This is the time of year to renovate or sow cool season grasses to thicken hay and pasture fields, as well as cool season lawns. Cool season grasses most used locally include fescue, orchardgrass and bluegrass. However, I would not recommend the latter for lawn, hay or pasture use, there are much better options.

Renovating is a little more involved than just overseeding to try to thicken a stand.

Overseeding is just what the name sounds like. You go in with a whirlybird-type seeder, either tractor mounted for large fields or hand operated for a lawn, and broadcast seed over the top of whatever is currently growing in the field. Done, finished, go to the house and hope for the best.

Renovating is a little more involved and requires more, or different, machinery, such as  a field renovating machine designed just for this purpose. This piece of equipment is designed to place the seed in the ground instead of on it, which can be a very important detail.

When renovating, you want to take the existing plant cover down as close to ground level as possible by mowing the vegetation down as low as you can right before seeding or letting livestock graze it down very low. Or you can spray it with a total kill herbicide; when it dies, mow it down close. This gives the new seedlings a better chance at making it.

When seeds are simply broadcast, or overseeded, or just thrown over the top of existing stands of plant material, it is a real challenge for those small seeds to reach the soil. Many will never make it. Some will be eaten by birds or insects. Some may germinate on a leaf, but with no soil to puts roots into, will die.

If they are successful in reaching the ground, the next challenge is germinating. Will the soil reach the right temperature on the surface in the shade of the larger plants and will enough moisture be available for them to use?

If  they successfully germinate, will they be able to grow fast and tall enough to reach sunlight and develop roots fast and deep enough to get water?  If they get to this point, they might grow into a mature plant and be productive for several years.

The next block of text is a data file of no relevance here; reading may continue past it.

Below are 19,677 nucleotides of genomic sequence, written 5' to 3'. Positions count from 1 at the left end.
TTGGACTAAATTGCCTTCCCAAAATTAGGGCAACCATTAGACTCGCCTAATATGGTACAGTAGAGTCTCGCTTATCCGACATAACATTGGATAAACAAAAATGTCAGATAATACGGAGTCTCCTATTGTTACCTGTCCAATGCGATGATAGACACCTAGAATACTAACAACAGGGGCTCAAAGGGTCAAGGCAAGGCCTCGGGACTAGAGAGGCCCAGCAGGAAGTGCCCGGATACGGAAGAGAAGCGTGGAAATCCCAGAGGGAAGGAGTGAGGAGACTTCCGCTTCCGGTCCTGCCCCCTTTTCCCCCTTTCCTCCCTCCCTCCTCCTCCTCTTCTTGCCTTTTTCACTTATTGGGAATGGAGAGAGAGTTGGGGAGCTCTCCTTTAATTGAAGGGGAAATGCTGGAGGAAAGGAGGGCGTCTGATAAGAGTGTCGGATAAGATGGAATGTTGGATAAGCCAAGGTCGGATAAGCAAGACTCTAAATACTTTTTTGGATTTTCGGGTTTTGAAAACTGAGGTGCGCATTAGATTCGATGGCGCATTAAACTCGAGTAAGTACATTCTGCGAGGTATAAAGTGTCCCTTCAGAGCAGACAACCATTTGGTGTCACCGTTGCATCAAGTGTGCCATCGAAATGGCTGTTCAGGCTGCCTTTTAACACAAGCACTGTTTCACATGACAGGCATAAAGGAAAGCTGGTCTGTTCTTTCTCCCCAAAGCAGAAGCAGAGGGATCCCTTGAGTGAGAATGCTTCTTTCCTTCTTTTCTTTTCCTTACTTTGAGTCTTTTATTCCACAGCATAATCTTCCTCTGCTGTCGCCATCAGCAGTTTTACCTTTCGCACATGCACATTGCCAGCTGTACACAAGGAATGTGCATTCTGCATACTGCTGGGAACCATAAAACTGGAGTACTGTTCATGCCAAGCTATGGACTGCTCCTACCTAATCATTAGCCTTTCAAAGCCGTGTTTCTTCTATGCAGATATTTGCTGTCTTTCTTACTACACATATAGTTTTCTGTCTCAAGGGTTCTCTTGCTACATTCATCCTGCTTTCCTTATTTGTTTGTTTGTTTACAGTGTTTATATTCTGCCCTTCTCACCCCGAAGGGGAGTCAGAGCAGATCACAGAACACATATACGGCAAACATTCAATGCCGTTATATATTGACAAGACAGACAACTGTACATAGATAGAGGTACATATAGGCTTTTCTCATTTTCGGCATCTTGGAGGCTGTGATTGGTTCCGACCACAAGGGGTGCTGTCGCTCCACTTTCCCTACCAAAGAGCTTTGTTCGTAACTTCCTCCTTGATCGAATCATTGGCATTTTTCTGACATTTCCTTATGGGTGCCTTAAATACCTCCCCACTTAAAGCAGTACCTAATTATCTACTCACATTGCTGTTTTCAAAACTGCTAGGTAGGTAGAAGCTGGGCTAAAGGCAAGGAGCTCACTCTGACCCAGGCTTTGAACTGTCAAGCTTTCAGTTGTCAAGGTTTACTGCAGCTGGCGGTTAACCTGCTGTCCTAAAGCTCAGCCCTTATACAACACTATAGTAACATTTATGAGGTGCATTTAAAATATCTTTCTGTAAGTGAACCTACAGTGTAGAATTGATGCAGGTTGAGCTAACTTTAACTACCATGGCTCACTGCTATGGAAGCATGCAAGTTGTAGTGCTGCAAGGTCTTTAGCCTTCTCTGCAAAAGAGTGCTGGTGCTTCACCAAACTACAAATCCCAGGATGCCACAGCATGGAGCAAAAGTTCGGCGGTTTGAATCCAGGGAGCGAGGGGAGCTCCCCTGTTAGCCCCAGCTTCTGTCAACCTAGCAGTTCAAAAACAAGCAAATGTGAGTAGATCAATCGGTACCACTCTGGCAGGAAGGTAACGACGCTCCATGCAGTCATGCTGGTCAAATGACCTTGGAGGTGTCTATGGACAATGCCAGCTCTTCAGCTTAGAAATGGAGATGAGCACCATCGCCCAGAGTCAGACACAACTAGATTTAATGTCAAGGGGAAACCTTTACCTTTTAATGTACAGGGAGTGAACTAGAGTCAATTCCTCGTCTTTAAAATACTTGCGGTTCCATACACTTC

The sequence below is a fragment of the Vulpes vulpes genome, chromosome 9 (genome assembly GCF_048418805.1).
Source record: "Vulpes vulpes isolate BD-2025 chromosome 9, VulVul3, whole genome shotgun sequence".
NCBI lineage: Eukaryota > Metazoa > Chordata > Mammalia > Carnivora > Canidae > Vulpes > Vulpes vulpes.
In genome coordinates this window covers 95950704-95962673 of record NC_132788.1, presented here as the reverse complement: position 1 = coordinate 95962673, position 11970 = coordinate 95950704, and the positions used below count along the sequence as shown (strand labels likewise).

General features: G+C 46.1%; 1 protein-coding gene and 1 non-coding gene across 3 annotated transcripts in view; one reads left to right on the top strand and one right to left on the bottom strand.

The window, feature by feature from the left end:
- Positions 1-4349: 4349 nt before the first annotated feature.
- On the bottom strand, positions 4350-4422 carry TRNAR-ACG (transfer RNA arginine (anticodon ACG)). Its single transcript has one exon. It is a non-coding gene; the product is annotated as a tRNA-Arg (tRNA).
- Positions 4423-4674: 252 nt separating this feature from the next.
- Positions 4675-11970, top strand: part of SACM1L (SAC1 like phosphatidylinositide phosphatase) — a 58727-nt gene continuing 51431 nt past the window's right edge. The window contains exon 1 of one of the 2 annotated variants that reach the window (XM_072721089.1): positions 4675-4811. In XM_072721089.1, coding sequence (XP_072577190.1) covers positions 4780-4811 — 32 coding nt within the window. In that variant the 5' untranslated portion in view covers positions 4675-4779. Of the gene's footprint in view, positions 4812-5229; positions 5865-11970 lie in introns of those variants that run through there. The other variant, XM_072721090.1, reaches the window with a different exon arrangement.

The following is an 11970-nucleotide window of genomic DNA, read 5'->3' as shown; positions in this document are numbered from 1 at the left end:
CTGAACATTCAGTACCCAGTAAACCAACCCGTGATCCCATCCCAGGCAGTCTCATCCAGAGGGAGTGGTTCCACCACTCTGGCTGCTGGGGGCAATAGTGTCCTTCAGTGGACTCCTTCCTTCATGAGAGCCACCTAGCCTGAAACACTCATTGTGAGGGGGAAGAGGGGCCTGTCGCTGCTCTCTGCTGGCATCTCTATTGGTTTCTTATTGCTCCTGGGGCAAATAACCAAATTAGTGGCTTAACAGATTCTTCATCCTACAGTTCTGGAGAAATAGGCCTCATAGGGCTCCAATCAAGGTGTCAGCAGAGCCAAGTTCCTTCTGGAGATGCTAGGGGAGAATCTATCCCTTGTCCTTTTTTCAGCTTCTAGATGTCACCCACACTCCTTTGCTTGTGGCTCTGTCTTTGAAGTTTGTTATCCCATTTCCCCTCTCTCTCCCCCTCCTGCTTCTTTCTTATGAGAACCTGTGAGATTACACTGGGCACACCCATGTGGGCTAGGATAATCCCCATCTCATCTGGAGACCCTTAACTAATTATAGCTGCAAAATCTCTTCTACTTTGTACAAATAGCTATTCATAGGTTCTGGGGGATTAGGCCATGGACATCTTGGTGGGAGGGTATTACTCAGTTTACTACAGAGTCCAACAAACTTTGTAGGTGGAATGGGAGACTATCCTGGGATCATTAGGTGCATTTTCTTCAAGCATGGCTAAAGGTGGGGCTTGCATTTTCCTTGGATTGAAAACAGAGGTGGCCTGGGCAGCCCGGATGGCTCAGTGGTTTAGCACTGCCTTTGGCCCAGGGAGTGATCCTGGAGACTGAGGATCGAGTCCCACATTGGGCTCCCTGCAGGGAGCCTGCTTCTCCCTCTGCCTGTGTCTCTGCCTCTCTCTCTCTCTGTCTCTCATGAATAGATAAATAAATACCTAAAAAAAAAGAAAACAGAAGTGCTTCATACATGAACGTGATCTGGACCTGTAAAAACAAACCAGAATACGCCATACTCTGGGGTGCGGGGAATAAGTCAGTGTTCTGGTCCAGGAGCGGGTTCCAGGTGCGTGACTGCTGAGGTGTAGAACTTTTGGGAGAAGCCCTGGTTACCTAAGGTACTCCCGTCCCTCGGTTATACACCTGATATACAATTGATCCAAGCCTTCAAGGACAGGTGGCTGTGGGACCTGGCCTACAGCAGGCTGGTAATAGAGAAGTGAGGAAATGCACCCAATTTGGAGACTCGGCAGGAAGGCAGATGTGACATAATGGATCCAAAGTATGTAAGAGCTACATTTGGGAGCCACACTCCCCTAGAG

However, a relatively small percentage makes it this far. Even if 50%, made it and survived, that is a pretty expensive half stand. If good certified seed cost an even $2 a pound of seed to get a 50% stand, if you sow fescue seed at the rate of 15 pounds per acre, that would be $60 per acre for a half stand instead of $30 per acre for a full stand. Not very economical.

The better way to do it is to renovate. The best way is to use a pasture renovator (it works just fine for hay fields also). There is a shared use renovator available to rent in Boyd County if you do not have one. You must be trained to use it in order to rent it by yours truly. You can contact the Boyd County Conservation Office about the process and rate at (606) 928-8027.

This machine will open a slit, put the seed directly into the ground at the correct depth (if you set the machine up correctly) and will cover the seed and press the soil firm around it. Then all you need is for there to be a rain shower or enough moisture already in the soil. The chances are greatly improved you will have a successful young stand in a few weeks.

When I said this is the time of year to do this, I am talking about seeding grass seed, not red clover or other legumes. The best time to seed them is in mid-late February through March. With them, you do want to broadcast instead of using the renovator. This is due to several factors, including the shape of the seed. Legume seeds are round and hard and dense will bounce around like a pin ball when they are broadcast. Grass seeds are more of an elliptical shape and light weight, and tend to twirl and flutter around in the air when they are broadcast, which also makes them more vulnerable to wind than legumes. Grass seeds tend to stay where they land. This action allows many more legume seeds to make it to the ground. Plus the existing grass is usually much shorter in the winter, which means less plant material for the seeds to land on.

This time of year is also best for reseeding or renovating cool season grass lawns, mostly fescue. Instead of using a renovator, you can use a vertical mower, which has short blades that rotate into the ground, making shallow cuts and breaking up the ground and current vegetation  to expose soil. They can be rented at some hardware and equipment rental stores.

An important item to know is the rate that you want to put the seeds out. In a pasture or hay field situation, you will want to sow about 10 or 12 pounds per acre if you are renovating it and there are legumes in the field, also. If it is just a straight grass field, then increase that to 15 to 25 lbs. per acre of seed.

The thicker a home yard, about 5 pounds per 1,000 square feet will cover on area of about 33 feet by 33 feet. This is about half  the amount you sow on an acre of hay ground, but for a different purpose, and you want yard grass thick, thick, thick.

Few people seed clover into their lawns, as most consider it a weed in highly groomed lawns. I personally do not mind it, as I view it as a free source of nitrogen to feed my fescue.

Keep in mind these recommendations are for cool season grasses, not warm season like Bermuda or zoysia for the lawn. That is another whole different time frame.

If you have any questions, call the Boyd County Extension Office at (606) 739-5184.

    

LYNDALL HARNED is the Boyd County Extension agent for agriculture and natural resources.

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